5 things you need to know about your RRSP

In case you didn’t know, the Registered Retirement Savings Plan (RRSP) contribution deadline is March 1st. It’s the same day every year, which is why you’ll always see ads running promoting RRSPs in January and February.

An RRSP is one of the best vehicles to save for your retirement, but many people have no idea how they work. If you’ve never looked into RRSPs, they can be a bit confusing, but there are a few “perks” that come with your account that you may not be aware of. Here are 5 things you need to know about your RRSP.

Your contribution limit grows and carries forward

You start earning RRSP contribution once you’ve started working, and you’ve filed your taxes. The contribution room is based on 18% of the income you made in the previous year, up to a maximum amount of $26,500 (as of 2020). It doesn’t matter if you’re a full-time employee or a freelancer, you earn that room regardless, as long as you file your taxes.

What’s great about your contribution room is that you don’t need to use it all up right away. Any unused contributions carry over indefinitely. This is an excellent option for people who don’t have any extra funds available to put towards their RRSP, or for people who are trying to maximize their tax strategy.

One thing to note: If you have a pension plan through your employer, your RRSP contribution room is lowered due to the pension adjustment. This isn’t a bad thing, it’s just meant to level the playing field for people who don’t have a pension.

Your contributions are tax-deductible

The reason Canadians love their RRSP is that any contributions made reduce your taxable income. For those in a high tax bracket, making contributions could put you in a lower tax bracket. Remember, there is a contribution limit as outlined above. The CRA does give you a lifetime excess contribution limit of $2,000, but if you go over that, you’ll pay 1% in tax per month on the cumulative excess contributions.

Once your money is invested within your RRSP, that money grows tax-free. That means you can sell your investments within your RRSP without having to pay any capital gains. That said, when you eventually withdraw the money from your account, it’s considered income and is taxed at your marginal tax rate.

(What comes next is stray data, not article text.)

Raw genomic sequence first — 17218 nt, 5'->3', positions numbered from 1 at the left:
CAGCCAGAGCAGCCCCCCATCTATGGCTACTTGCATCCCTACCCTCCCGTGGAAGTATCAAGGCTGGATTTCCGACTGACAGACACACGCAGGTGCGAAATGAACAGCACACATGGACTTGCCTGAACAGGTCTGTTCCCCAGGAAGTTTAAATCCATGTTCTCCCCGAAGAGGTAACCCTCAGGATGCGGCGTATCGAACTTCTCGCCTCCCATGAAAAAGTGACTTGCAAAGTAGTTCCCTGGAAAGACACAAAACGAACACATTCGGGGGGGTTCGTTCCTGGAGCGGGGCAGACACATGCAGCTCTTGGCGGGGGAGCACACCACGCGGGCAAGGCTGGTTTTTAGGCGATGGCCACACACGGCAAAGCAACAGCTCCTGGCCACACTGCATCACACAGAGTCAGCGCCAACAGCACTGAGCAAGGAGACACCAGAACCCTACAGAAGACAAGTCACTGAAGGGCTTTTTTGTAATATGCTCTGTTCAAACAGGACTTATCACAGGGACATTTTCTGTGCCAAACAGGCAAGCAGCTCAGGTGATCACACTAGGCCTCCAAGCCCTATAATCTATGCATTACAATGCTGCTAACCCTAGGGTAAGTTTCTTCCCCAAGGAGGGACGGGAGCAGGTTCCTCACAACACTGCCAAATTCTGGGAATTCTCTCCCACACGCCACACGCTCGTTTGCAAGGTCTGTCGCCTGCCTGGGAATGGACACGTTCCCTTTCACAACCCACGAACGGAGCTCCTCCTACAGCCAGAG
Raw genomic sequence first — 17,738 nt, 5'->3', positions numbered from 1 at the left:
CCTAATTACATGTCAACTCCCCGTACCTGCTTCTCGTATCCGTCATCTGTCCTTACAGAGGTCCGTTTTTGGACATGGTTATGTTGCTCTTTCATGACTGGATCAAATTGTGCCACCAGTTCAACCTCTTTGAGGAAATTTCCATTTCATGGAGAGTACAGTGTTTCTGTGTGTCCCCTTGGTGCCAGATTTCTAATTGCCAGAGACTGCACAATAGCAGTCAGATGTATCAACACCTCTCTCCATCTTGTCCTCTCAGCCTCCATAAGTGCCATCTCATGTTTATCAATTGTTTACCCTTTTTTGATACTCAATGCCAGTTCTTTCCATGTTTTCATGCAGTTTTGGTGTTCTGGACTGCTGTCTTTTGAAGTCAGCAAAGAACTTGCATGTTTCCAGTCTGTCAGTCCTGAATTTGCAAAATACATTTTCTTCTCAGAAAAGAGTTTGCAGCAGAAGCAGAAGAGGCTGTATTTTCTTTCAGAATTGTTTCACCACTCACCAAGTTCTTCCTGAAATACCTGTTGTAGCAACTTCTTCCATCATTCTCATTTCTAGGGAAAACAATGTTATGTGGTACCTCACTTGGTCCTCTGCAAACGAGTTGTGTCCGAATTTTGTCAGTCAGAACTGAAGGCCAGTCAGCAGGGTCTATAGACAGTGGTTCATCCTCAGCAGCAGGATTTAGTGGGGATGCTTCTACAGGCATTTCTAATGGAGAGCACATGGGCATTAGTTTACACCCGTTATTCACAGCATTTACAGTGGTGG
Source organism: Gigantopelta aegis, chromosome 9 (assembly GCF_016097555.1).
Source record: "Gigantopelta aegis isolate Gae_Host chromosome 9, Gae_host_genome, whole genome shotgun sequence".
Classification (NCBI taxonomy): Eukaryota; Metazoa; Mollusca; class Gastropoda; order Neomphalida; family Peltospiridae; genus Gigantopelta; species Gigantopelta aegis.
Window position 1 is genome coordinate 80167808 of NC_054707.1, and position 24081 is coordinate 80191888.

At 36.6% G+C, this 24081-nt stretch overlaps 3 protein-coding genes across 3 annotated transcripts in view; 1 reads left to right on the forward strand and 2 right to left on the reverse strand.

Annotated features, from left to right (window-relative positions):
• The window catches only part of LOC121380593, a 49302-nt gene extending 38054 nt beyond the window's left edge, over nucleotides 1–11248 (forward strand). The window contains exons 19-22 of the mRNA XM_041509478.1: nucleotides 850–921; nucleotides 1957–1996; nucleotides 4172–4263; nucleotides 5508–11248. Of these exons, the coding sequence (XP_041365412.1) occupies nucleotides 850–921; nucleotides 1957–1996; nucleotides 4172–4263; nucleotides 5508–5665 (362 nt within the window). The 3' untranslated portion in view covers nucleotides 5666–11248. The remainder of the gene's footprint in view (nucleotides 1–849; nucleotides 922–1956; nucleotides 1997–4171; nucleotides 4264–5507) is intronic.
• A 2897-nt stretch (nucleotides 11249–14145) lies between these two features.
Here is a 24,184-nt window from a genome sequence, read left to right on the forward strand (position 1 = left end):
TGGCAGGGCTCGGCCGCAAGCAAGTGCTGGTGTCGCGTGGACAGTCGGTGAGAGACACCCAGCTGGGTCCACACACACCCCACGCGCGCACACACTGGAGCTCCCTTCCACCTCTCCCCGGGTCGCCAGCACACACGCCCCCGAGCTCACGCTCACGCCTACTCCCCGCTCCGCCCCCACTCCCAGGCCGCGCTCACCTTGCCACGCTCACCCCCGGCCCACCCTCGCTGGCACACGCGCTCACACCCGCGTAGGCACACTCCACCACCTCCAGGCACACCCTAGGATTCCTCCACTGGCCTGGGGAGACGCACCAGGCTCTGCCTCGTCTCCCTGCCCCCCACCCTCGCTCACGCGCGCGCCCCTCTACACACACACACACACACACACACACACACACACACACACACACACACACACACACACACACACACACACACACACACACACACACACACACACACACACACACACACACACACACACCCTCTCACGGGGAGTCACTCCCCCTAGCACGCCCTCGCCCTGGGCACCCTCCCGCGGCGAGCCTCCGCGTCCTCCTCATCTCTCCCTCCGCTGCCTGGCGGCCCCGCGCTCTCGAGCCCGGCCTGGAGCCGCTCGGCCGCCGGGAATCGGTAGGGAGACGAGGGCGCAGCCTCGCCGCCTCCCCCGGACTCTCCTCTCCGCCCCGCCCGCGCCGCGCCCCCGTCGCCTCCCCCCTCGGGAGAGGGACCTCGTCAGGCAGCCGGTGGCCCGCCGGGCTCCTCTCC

An RRSP may not always be the best choice

Since RRSPs reduce your taxable income, if you’re in a lower tax bracket, using a Tax-Free Savings Account (TFSA) may be the better choice. Generally speaking, if you’re making $50,000 or less, a TFSA is the way to go. Even though you won’t get an immediate tax break, you could come ahead in the long run by investing in your TFSA first.

RRSP contribution room carries forward, so there’s no need to max it out right away. If you start to make more than $50,000 per year, then start contributing towards your RRSP. In an ideal world, you’d max out both every year, but that’s not possible for everyone.

Your RRSP can be used towards your first home

Usually, you’d have to pay taxes if you were withdrawing from your RRSP early, but not if you’re a new homeowner. The Home Buyers’ Plan (HBP) allows you to withdraw up to $35,000 from your RRSP to buy your first home. If you’re buying with a partner, you could each withdraw that amount, so you could have a total of $70,000 available to you.

The money withdrawn does need to be paid back over 15 years. So if you borrowed the entire $35,000, you’d have to repay $2333.33 each year after the first year of your purchase. If you miss a payment, you will pay tax on that amount.

You can continue your education with your RRSP

With the Lifelong Learning Plan (LLP), you or your spouse can withdraw up to $10,000 in a year with a total limit of $20,000 over four years without paying taxes. Once you’re no longer participating in the LLP, you need to repay 1/10 of the total amount you withdrew, every year until it’s been fully repaid. That means if you withdrew $10,000 in total, you would need to repay $1,000 a year. If you don’t repay the full amount or miss a payment, that amount is included as income for the year and will be taxed accordingly.

If you do decide to withdraw money from your RRSP via the LLP or HBP, keep in mind that you’re missing out on the tax-sheltered growth had you left the money in. For some people, withdrawing the money is a must, but if you have extra funds available, you may want to leave your RRSP alone.

Barry Choi is a Toronto-based personal finance and travel expert who frequently makes media appearances. His blog Money We Have is one of Canada’s most trusted sources when it comes to money and travel. As a completely self-taught, do-it-yourself investor with no formal training, he makes money easy to understand for all Canadians. His specialties include personal finance, budget travel, millennial money, credit cards, and trending destinations.

Barry Choi is a paid spokesperson of Sonnet Insurance.

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